Review your Arkansas job offer

Authors: Stephan Duceprin (Fall 2023 MIT Pay Equity Student Researcher), Kristin Smith, JD, MBA (MIT Equal Pay Working Group), Yining Duan (Spring 2024 MIT Pay Equity Student Researcher)

THIS IS NOT LEGAL ADVICE.

State resources: Arkansas Department of Labor and Licensing

Federal resources: Equal Employment Opportunity Commission

Does your job offer require that you sign a non-compete agreement?

Arkansas non-compete clauses are governed under Arkansas Code sections 4-75-101. Under this code, a covenant not to compete is enforceable if the agreement is ancillary to an employment relationship or part of an otherwise enforceable employment agreement or contract to the extent that: (1) the employer has a protectable business interest; and (2) the covenant not to compete is limited with respect to time and scope in a manner that is not greater than necessary to defend the protectable business interest of the employer.

This statute also enumerates some protectable business interests of the employer, including trade secrets, intellectual property, customer lists, and goodwill with customers, among others. When negotiating a non-compete agreement, prospective employees are encouraged to seek legal advice to ensure the negotiated agreement is in compliance with Arkansas law.

Does your salary match the salary of your co-workers?

Arkansas’ Equal Pay Law, encoded at Arkansas Code § 11-4-610, provides that employers are not allowed to discriminate in the payment of wages as between the sexes or to pay any female in his or her employee salary or wage rates less than the rates paid to male employees for comparable work. Variations of rates of pay are allowed, however, when based on any reasonable differentiation except difference of sex. This statute enumerates some examples of reasonable bases for differentiation, including difference in seniority, experience, training, skill, and ability.

Additionally, the National Labor Relations Act prohibits the rights of any employee covered by the Act to discuss wages in face-to-face conversations and written messages. While employers may have policies against the use of company equipment when using some types of electronic communications, like social media, it is still the case that policies that specifically prohibit the discussion of wages are themselves unlawful.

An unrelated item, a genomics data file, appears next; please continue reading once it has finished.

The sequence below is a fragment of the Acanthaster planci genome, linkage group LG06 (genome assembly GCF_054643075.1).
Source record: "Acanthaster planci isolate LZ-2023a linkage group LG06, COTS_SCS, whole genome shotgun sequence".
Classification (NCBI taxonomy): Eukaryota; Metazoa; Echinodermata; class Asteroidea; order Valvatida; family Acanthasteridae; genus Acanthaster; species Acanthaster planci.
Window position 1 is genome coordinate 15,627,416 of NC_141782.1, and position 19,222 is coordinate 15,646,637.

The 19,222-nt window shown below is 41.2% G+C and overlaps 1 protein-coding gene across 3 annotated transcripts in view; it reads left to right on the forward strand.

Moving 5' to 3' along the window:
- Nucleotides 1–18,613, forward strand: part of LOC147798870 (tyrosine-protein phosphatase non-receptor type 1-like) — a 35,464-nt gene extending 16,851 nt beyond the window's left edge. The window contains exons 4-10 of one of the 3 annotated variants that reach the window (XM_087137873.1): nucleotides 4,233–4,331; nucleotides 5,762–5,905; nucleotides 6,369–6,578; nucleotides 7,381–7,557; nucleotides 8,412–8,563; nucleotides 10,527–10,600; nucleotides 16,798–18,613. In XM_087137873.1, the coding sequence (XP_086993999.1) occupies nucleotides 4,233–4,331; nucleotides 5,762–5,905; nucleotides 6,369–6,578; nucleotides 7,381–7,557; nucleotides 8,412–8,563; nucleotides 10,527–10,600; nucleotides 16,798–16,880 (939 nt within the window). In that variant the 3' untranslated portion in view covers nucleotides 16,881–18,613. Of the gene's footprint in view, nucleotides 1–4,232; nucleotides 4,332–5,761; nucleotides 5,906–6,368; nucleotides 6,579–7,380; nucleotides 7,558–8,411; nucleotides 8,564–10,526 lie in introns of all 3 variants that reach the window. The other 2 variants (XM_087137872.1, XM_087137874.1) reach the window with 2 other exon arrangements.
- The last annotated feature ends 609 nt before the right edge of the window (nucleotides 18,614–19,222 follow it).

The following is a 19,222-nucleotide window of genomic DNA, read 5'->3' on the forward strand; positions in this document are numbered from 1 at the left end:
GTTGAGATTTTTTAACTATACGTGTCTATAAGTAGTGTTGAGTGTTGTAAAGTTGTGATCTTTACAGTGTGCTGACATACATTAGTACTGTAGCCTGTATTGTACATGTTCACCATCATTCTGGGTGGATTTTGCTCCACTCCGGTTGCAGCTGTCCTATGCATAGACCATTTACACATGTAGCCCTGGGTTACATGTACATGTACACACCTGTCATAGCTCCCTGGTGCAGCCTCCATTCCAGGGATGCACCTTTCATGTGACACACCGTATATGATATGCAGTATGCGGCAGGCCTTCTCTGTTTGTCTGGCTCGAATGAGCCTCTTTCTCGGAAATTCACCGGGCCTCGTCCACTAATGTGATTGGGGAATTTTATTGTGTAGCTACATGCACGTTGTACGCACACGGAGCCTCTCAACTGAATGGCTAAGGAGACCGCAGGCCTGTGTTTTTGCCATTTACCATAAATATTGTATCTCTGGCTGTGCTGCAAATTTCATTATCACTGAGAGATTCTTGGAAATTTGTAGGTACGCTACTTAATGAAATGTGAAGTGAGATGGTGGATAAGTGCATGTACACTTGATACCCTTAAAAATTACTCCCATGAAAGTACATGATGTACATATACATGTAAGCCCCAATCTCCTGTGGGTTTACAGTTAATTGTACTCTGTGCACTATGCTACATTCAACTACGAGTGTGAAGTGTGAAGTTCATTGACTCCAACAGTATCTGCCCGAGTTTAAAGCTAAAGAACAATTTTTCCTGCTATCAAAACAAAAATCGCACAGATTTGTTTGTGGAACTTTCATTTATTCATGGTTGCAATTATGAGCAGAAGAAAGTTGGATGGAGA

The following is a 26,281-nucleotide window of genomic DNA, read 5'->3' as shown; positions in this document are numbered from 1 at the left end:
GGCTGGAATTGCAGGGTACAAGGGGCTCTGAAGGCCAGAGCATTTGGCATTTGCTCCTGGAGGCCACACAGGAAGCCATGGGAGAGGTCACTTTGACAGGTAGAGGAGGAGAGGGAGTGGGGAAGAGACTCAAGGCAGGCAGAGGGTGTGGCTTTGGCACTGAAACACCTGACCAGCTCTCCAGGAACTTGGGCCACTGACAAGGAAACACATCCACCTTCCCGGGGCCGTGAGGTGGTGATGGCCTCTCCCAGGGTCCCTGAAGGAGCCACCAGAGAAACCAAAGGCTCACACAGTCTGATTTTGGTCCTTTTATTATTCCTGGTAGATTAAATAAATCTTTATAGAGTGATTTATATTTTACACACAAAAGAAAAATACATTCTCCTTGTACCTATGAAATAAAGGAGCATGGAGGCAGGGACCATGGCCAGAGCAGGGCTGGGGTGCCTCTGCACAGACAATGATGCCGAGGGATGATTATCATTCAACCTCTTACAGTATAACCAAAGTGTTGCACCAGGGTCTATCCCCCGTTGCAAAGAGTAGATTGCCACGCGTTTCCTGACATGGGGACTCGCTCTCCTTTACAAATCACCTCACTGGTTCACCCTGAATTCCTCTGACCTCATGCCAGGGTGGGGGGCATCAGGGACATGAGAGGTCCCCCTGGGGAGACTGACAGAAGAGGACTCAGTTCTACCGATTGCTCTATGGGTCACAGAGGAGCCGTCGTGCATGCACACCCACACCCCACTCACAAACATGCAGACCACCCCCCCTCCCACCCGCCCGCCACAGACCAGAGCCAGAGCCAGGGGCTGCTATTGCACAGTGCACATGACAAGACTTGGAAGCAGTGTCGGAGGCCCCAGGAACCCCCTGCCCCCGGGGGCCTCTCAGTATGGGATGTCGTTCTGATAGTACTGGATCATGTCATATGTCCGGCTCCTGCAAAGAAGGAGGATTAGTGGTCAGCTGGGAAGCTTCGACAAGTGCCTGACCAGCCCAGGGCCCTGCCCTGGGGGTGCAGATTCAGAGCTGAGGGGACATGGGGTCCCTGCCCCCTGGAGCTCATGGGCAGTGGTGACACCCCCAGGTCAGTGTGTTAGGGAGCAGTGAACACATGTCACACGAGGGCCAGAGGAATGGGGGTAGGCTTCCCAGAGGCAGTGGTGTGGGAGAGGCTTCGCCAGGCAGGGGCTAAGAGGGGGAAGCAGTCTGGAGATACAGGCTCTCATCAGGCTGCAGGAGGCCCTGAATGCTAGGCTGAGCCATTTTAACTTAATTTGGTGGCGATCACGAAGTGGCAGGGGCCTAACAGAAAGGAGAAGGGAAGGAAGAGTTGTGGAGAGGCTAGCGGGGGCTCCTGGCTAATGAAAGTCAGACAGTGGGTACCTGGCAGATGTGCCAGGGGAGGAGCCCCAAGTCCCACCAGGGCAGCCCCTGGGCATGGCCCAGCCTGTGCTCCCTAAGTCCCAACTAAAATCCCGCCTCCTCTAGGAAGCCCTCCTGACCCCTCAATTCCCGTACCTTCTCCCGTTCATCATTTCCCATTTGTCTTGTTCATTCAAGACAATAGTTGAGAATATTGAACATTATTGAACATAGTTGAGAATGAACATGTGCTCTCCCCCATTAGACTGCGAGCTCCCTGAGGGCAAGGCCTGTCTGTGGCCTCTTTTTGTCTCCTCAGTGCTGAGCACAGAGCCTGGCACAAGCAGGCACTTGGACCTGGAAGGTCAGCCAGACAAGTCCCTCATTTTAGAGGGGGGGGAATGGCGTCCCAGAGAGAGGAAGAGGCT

Assuming your employment is “at will,” can you negotiate for contractual protections?

It is not common to negotiate for additional contractual protections, but this is a question that should especially be reviewed for potential employees seeking executive level positions as well as positions that require an employee with specialized skills. For these situations, it is recommended to seek advice of an attorney. And further to these general factors, employees may also be able to negotiate for various job benefits, such as training opportunities. Even when it is not possible to negotiate for benefits that are governed by company-wide policies, such as perhaps retirement benefits or health benefits, it is often beneficial to compare and consider these benefits when assessing multiple job offers.

Have you properly excluded your individual inventions prior to accepting your job offer?

As an initial matter, inventor(s) are presumed to be owners of any patent rights that stem from their invention unless those patent rights have otherwise been properly assigned. See 37 CFR 1.41 Inventorship; See Manual of Patent Examination Procedure 2109 Inventorship.

With that said, it is not unusual for employers to ask employees to sign an agreement requiring employees to assign inventions created during the course of their employment to the employer. It is often beneficial for employees who have their own inventions to identify any and all inventions and other intellectual property (IP) to which they intend to retain ownership rights. It is highly encouraged to consult with a lawyer when employees are looking to negotiate a contract that involves the assignment of individual inventions.

Does your job offer require that you sign a forced arbitration agreement?

On March 3, 2022, President Biden signed into law the Ending Forced Arbitration of Sexual Assault and Sexual Harassment Act of 2021, prohibiting employers from enforcing predispute arbitration agreements and class action waivers that concern sexual harassment and sexual assault claims. As a result of this act, employers are not allowed to require claims of sexual harassment or sexual assault be brought in arbitration. Those types of claims may be brought in court, either individually or as collective or class claims, regardless of the existence of an arbitration agreement.

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